Education Week - December 12, 2012 - (Page 26)

26 EDUCATION WEEK n DECEMBER 12, 2012 n COMMENTARY Confusing Achievement With Aptitude M By Dave Powell y wife and I read and reread the words several times, allowing them to sink in. “Being in an academic class would cause him harm,” the principal wrote about our son, “as the rigor would be too great.” The report continued, “He would be the lowest-ability student in the class and by a large margin.” It is a day you don’t soon forget when the principal of your son’s school tells you—in an email, no less—that your child simply is not capable of managing academic work. My wife and I used to be sanguine about the impact of the No Child Left Behind Act, the education reform law that everyone loves to hate. And we thought, as a colleague of mine once suggested, that we could “school proof ” our child, that the advantage of having two educators as parents would give him a leg up in life. We as- sumed that a kid who visited museums in the summer, spent hours on end outdoors, traveled widely, slept under a safe and comfortable roof each night, ate well, and had health insurance would surely find a way to be successful in school. Instead, by the end of 5th grade, our son had already been labeled a “basic” reader. His 3rd grade teacher had suggested that he do his career-day project on becoming a garbage man. She later told us not to get our hopes up. “Let’s face it,” she told my wife at a conference that year, “he’s not going to be the next John Steinbeck.” His 4th grade teacher, a veteran of almost 40 years in the classroom, churned out worksheet after worksheet with expiration dates from the Reagan era. In 5th grade, our son was placed in a remedialreading program with a name that would have made George Orwell proud: Soar to Success. Instead of soaring, his interest in reading hit rock bottom. And now this: Barely through one quarter of 6th grade, the die had been cast. Our son had reached his academic limits, and he was only 11. But his school record did not indicate that he lacked the ability to do “academic” work. He had consistently passed his end-of-year tests, and had even scored above grade level in reading before 3rd grade. What happened? Slowly, the problem came into focus: His school district had made the mistake of confusing achievement with aptitude and worsened it by using tests as an exclusive measure of both. His teachers and principals had presumed that the year-end state tests, which measure whether or not students have mastered the standards supposedly taught the previous year, could also be used to predict future performance, though the tests have no such predictive validity. And these year-end tests are only a small part of the problem. Our children have grown accustomed to taking tests throughout the year, tests with exotic and inscrutable names like “4sight,” “dra2,” and “dibels,” disseminated by enti- When people look back on this era decades from now, I suspect it will be seen as a time when school personnel, with the wool pulled tightly over their eyes, allowed schools to be invaded and occupied by an almost invisible enemy: their own insecurity.” “ Expanded Learning Time: An Avenue to Greater Change T By Barnett Berry & Frederick M. Hess wenty-first century teaching and learning pose stark challenges, as we seek both to educate all of our children and to do so to a level of unprecedented rigor. Meeting our audacious goals will require overhauling our outmoded system of public education. Whatever the merits of today’s familiar classrooms, schools, and systems, the feeble progress born of 40 years of varied reforms suggests that current arrangements are manifestly unsuited to the challenges ahead. The path forward requires rethinking everything about how schools are organized and funded, including who teaches and how they go about their work. Happily, this offers the opportunity to transcend some hackneyed and divisive debates, and to consider a fresh take on how we use talent, time, tools, and resources to best serve kids. Expanded learning time (often referred to as elt) is one useful mechanism for such rethinking. Proponents of elt hope that educators can tap the additional time needed to help drive student achievement while doing far more to inspire and engage students. They hold out the promise of doing so both within and outside brick-and-mortar school buildings and beyond the traditional 8:00 p.m. school day. A recent research report, commissioned by the Wallace Foundation, suggests that elt can make a difference for student achievement, but only if done thoughtfully and well. In this way, elt is no different from any number of hyped innovations, which showed promise in pilot sites only to disappoint at scale. More lasting impact will demand a more profound effort. We contend that one cannot deliver on the promise of elt, much less transform American schools, without revisiting familiar governance arrangements, management practices, teacher job descriptions, and licensure requirements. As one of us (Hess) writes in the soon-to-be-published book Cage-Busting Leadership: “Even the most heralded charter and district schools tend to rely on ‘more, better’ solutions: more school time, more talent, and staff work- ELT offers a window of opportunity to break the bonds of antiquated policies, calcified school organizations, and time-honored yet artless teaching roles.” ing more evenings and weekends. The problem is that the supply of talent, energy, and passion is limited. That’s why transformative improvement, in any sector, typically requires rethinking the way things are done.” On the other hand, one of us (Berry) writes in his upcoming book, Teacherpreneurs, that there is plenty of teaching talent that has not yet been utilized. Happily, elt offers a window of opportunity to break the bonds of antiquated policies, calcified school organizations, and time-honored yet artless teaching roles. Why? Two reasons: These expanded-learning models offer more time in the school day to think creatively about teaching and learning, and the aspects of elt that reside outside the traditional school day offer easier opportunities to side- “ step familiar contractual provisions, rules, and laws about who can teach, how classes should be organized, and how schools need to operate. Peter Wehner, a conservative commentator and former George W. Bush aide, noted in a 2009 New York Times article that “big policy changes don’t come along very often” in the United States, because Americans are “nonideological and pragmatic” and “tend to play within the 40-yard lines.” But we are talking about the prospects of big policy change here, including at least four key elements to acting on this promise: • Re-engineer the role of teacher. Teachers of various stripes will need much more room to move in and out of different roles, take on more or less responsibility, focus on more or fewer students, and serve in and out of cyberspace, as well as in and out of their school buildings. We envision a career lattice more than a “ladder.” Rather than reifying steeply sloped hierarchies, making fuller use of teacher talent will require work models that combine the skills of generalists and specialists, of technology and tutors, of seasoned staff and volunteers, in smarter and more flexible ways. Teacher education must extend beyond the familiar university-based, alternative certification, and urban-residency approaches—none of which has much to say about how to rethink teacher roles or cultivate bold forms of teacher leadership. And teacher pay will have to reflect both the new classroom roles experts must play and the performance that drives improvements in professional learning and student achievement. • Rethink K-12, higher education, and community-based-organization resources. Today’s K-12 finance system is decoupled from the higher education system that recruits and prepares teachers. And both precollegiate and higher education services are disconnected from the social and health-care services that provide vital services to students and families. Expanded learning time—and teacher leadership—would benefit mightily from fusing the resources that currently remain siloed within K-12, higher education, and communitybased organizations. Fused resources will not only be essential to making deeper investments in students, but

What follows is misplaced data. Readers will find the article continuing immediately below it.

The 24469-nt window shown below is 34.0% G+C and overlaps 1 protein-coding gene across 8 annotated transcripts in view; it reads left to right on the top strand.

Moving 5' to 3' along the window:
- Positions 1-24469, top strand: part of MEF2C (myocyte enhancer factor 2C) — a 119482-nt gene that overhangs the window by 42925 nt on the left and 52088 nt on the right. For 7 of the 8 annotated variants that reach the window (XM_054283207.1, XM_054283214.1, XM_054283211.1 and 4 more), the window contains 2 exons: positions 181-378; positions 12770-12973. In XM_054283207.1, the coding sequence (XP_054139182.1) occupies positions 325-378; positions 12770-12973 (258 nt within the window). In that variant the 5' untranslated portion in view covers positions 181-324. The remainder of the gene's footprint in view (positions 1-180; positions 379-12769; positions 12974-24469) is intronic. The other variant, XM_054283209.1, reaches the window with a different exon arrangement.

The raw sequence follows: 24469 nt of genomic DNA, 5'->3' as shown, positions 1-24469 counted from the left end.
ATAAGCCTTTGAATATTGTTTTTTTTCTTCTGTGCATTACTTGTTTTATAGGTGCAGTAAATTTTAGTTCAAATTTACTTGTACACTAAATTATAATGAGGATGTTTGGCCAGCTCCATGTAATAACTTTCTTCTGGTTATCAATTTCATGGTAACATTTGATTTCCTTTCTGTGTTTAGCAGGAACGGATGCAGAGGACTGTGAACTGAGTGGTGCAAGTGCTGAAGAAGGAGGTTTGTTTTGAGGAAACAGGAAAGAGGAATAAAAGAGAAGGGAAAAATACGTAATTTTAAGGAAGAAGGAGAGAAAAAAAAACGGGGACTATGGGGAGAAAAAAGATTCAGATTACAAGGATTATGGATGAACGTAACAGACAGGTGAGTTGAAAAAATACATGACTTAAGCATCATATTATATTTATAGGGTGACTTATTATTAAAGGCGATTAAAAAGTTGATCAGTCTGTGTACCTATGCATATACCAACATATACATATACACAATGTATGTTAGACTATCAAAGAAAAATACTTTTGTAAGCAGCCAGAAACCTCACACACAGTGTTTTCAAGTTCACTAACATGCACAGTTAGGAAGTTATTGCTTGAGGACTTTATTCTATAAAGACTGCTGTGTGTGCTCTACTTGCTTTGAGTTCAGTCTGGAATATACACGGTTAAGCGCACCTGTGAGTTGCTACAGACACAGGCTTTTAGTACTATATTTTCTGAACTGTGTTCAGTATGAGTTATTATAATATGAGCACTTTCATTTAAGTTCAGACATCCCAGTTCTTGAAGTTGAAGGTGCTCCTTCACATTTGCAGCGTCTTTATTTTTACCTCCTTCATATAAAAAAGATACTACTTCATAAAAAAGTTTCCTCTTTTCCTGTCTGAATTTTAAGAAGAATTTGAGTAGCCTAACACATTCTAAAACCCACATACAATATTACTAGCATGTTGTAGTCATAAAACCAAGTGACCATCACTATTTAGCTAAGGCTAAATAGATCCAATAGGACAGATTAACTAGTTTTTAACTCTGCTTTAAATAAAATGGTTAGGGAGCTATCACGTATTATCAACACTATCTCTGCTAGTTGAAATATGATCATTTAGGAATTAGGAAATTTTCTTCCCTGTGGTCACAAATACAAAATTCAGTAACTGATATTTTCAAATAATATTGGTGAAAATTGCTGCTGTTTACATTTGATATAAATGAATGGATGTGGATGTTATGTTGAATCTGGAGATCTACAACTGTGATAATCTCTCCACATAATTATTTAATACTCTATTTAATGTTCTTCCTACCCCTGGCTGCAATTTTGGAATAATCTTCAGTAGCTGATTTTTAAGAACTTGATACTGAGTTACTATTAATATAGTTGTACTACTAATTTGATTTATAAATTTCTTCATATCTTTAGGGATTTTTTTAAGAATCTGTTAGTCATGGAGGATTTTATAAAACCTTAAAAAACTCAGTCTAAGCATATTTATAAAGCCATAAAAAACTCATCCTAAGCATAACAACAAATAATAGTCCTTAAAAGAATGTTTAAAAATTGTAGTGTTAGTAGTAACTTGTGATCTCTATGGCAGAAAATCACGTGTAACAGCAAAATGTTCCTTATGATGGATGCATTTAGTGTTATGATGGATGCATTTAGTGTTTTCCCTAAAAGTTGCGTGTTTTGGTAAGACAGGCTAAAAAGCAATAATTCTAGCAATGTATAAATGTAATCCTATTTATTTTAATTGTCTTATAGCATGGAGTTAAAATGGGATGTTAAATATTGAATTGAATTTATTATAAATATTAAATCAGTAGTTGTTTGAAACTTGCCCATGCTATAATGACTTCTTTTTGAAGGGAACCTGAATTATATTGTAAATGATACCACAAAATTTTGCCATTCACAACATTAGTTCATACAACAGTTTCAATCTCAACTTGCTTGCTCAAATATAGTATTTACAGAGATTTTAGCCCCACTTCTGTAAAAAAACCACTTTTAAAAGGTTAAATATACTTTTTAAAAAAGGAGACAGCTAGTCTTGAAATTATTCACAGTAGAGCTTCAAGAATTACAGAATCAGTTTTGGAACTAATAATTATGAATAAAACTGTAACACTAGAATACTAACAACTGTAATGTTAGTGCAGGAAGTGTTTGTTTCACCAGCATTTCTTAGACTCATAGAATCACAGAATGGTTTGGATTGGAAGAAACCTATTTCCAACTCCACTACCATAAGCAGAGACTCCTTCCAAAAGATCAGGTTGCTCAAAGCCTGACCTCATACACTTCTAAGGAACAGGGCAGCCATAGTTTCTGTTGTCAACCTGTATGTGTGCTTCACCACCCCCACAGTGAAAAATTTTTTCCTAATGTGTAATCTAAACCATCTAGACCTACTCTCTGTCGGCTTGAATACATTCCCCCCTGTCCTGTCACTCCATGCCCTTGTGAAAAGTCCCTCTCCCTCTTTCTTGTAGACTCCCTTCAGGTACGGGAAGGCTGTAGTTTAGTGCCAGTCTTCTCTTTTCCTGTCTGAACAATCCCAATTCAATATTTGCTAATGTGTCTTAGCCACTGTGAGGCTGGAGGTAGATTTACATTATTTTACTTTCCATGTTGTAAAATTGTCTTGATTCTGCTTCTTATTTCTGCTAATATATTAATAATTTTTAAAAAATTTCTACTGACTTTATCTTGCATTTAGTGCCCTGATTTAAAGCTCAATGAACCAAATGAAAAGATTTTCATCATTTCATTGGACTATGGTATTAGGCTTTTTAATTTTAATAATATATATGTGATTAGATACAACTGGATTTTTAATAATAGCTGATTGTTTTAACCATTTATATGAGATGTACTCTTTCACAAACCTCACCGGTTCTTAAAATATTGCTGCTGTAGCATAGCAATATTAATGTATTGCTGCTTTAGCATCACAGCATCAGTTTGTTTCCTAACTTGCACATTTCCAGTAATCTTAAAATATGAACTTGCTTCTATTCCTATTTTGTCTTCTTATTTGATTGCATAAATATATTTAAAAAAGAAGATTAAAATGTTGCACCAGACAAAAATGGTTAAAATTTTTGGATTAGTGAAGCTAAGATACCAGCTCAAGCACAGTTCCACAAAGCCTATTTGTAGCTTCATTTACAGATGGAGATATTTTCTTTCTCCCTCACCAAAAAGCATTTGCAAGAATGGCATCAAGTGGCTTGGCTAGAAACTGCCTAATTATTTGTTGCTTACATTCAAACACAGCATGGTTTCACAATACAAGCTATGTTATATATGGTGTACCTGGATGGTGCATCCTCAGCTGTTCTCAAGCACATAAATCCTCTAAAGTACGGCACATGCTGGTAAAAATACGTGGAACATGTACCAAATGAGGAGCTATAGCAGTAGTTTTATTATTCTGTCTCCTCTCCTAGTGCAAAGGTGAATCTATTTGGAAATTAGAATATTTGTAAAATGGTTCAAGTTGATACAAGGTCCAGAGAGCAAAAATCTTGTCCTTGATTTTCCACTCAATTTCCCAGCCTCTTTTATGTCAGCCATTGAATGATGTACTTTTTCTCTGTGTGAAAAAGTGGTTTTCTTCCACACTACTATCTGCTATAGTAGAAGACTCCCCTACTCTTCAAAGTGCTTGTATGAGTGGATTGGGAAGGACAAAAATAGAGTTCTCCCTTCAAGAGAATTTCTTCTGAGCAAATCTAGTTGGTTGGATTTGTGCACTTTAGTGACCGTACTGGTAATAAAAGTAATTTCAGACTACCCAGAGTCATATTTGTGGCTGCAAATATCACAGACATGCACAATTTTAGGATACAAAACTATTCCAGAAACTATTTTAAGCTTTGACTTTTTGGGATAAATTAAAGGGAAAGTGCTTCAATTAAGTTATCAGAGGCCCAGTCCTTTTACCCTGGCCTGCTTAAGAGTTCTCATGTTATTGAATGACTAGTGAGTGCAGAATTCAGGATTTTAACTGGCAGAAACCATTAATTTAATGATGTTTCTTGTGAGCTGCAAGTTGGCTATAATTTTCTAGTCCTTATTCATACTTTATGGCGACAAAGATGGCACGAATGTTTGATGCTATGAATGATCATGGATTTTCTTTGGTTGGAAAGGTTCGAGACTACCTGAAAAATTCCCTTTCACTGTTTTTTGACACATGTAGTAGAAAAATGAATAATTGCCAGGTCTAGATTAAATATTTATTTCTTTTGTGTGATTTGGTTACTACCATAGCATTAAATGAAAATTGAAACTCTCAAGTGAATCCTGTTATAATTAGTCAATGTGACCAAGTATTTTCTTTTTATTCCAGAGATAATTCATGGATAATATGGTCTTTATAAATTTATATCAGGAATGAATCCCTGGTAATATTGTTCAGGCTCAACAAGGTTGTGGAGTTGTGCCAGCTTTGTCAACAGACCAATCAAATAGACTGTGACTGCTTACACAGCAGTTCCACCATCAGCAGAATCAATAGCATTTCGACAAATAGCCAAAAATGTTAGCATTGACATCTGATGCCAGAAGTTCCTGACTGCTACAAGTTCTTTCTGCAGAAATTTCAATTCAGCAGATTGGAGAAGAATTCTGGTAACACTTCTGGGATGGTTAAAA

Table of Contents for the Digital Edition of Education Week - December 12, 2012

Education Week - December 12, 2012
Test Designers Tap Students for Feedback
Race to Top Draws Out New Suitors
Common Core Taught Through the Arts
Federal Attention on ELL Needs Seen to Wane
News in Brief
Report Roundup
NAEP Seeks to Test New Measure Of Student Poverty
In Rural Areas, After-School Efforts Must Stretch to Provide Services
INDUSTRY & INNOVATION: McGraw-Hill Education Sale Highlights Publishing Trends
K-12, Higher Ed. Unite to Align Learning In Minnesota
States Pledge to Expand School Hours, Days
Absenteeism Linked to Low Achievement In NAEP Time Study
Union Pushes Higher Standards For New Teachers
Brand-New NAEP Report on Vocabulary Shows Same Old Gaps
Psychiatrists Revising Manual On Mental Disorders
DIGITAL DIRECTIONS: N.C. Law Protects Educators From Online Harassment
Blogs of the Week
Education May Not Benefit From Brighter Financial Outlook
K-12 Education Advocates Lobby To Avert Fiscal Cliff
Policy Brief
Louisiana’s Ambitious Voucher Effort Unclear Following Judge’s Ruling
BARNETT BERRY & FREDERICK M. HESS: Expanded Learning Time: An Avenue to Greater Change
DAVE POWELL: Confusing Achievement With Aptitude
ANITA N. VOELKER: Smokeless Santa? Sanitizing a Child’s World
TopSchoolJobs Recruitment Marketplace
JAMES S. LIEBMAN: Ending the Great School Wars

Education Week - December 12, 2012